According to airport bosses, panicked passengers who have been exposed to Omicron Covid variant of Omicron are cancelling their flights or refusing to show up on time for flight in an industry-wide ‘hammer blow’

  • AGS Airports director Brian McClean said new restrictions were ‘hammer blow’
  • He claimed that it was evident that worried individuals were not showing up to their flights.
  • Glasgow Airport expects to see the lowest number of passengers since 1973

According to airport bosses, they were ‘hugely worried’ by reports that passengers have cancelled flights and not shown up due to the Omicron Covid variant.

AGS Airports owners Aberdeen, Glasgow and Southampton said that the airport was still at a standstill, with Glasgow Airport’s traffic declining to its lowest point in almost 50 years.

Brian McClean is AGS Airports’ communication and sustainability director. He told the House of Commons yesterday that the Omicron travel restrictions had been a “hammer blow” to the sector.

According to him, the company was in a huge debt spiral and had fired hundreds of employees as a consequence.

McClean stated that a massive redundancy program last year led to around 3,000 job losses – directly or indirectly.

AGS later stated that these include 200 job losses at airports.

Brian McClean, AGS Airports' communications director, described hammer blow restrictions

Brian McClean is AGS Airports’ communication director. He described the hammer blow restrictions.

McClean claimed that Glasgow Airport is Scotland’s second busiest, after Edinburgh. He expects to see only 1.9million passengers in the year ahead, which marks the lowest level since 1973.

McClean explained that the company has been in a stalemate for more than 20 months. It is very concerning.

“It’s another setback to our recovery, and the passengers’ confidence that was slowly recovering.

“We have heard anecdotal evidence that passengers are cancelling their flights or not showing up on time for flights.

“We thought we had reached a stage where we could start to rebuild our gardens, but we are now in serious trouble.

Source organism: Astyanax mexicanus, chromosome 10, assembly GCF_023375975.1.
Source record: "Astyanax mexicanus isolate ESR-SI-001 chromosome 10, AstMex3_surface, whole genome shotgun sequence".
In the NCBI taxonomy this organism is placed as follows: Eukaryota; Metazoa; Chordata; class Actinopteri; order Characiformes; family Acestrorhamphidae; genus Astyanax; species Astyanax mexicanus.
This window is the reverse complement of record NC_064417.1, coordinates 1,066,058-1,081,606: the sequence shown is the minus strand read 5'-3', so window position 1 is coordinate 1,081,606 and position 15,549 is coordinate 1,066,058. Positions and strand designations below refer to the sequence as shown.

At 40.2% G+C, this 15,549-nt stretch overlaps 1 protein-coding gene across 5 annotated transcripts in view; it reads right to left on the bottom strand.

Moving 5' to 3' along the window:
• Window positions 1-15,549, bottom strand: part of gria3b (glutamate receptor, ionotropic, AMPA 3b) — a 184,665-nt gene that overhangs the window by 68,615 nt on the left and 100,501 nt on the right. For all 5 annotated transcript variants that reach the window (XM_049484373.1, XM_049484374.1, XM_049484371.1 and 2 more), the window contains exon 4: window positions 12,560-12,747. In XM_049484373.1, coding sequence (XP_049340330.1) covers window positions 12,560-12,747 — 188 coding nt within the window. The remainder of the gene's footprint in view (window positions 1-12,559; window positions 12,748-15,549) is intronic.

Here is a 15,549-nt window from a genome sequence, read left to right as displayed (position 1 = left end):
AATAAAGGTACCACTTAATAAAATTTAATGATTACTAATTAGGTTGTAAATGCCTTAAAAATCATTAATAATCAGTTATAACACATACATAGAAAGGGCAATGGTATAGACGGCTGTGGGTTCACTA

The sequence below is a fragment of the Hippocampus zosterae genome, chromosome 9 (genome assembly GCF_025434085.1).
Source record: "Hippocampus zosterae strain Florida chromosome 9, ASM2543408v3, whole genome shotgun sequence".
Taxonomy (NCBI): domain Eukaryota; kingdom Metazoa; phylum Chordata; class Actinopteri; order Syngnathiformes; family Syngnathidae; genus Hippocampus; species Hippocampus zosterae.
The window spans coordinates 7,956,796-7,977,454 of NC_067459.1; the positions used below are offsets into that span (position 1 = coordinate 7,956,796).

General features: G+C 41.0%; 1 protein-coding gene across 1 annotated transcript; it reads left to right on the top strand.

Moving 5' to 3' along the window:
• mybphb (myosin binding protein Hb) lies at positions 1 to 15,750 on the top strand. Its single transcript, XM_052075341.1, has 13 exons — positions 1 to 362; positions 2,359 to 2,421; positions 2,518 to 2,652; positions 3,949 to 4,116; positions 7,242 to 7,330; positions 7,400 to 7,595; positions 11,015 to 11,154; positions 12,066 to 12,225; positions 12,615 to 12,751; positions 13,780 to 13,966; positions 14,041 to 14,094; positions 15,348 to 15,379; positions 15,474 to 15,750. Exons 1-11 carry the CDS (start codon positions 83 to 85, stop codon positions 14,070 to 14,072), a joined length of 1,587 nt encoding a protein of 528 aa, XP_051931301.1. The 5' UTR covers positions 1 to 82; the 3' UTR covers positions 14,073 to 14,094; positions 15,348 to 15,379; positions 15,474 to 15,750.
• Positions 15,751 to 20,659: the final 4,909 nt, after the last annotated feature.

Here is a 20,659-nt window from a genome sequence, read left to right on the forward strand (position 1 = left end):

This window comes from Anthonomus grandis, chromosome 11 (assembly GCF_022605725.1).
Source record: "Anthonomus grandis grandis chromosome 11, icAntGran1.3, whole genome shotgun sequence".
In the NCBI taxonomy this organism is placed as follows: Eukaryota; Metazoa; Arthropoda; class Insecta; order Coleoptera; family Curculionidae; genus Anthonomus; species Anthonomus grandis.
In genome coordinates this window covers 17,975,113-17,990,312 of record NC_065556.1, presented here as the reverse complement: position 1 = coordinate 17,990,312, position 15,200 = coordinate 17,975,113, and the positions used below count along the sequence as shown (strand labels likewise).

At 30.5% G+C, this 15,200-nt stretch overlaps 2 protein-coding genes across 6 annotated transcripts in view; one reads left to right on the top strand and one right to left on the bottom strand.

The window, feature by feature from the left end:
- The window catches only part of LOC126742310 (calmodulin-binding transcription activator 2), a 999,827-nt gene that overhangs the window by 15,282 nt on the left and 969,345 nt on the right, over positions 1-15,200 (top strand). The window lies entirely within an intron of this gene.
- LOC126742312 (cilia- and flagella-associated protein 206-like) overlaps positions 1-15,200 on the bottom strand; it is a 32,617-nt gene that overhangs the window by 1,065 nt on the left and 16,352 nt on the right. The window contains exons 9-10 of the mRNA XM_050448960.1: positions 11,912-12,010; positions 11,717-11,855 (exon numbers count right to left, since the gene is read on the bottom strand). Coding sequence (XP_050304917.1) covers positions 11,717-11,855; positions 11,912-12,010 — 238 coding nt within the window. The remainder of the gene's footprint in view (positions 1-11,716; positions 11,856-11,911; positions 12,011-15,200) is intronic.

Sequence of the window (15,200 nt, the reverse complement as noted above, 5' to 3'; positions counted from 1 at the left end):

“This has caused us to go back several decades.

“We haven’t had any periods of stability during the last twenty months.

Glasgow Airport - Scotland's second busiest after Edinburgh - is expected to handle only 1.9 million passengers this year - the lowest since 1973

Glasgow Airport, Scotland’s second-busiest airport after Edinburgh, is only expected to carry 1.9 million passengers in 2015. This number is the lowest ever since 1973.

“We’re not able to get started – it has been stop-start.

It is difficult to know how the outcome will pan out.

“As we get out of this, there will be fewer airlines, with fewer airplanes, and we’ll see more consolidation.

“But, there will be the same amount of airports. That means that our recovery is going be extremely competitive and that’s what’s bothering us.

“We are deeply concerned about current developments.”

Kay Ryan, chief commercial officer at Loganair, stated to the committee that the airline’s Glasgow base had suffered a’massive impact’ from the pandemic. This was due to the many organizations’ work-from-home policy.

Ms Ryan stated that the levels of 2019 are between 75 and 80 percent.

“I cannot see the 20 percent coming back anytime soon. And that is my concern.”

Edinburgh Airport spokesperson said, “We are sensitive to the fact that scientists need to be restricted in order to learn more. However, we believe they should be discussed and proportionately balanced.

“Unfortunately they are presented currently in a reactary fashion and that is proving detrimental to the recovery industry.

“Passenger confidence, is the key. A quick call to raise restrictions does nothing but make things worse. There are already passengers cancelling flights and simply not showing up.

“This approach isn’t sustainable, and it doesn’t provide solid foundations for planning a recovery.

It is important to recognize the importance of travel and its fragility for economic recovery. We must also support them.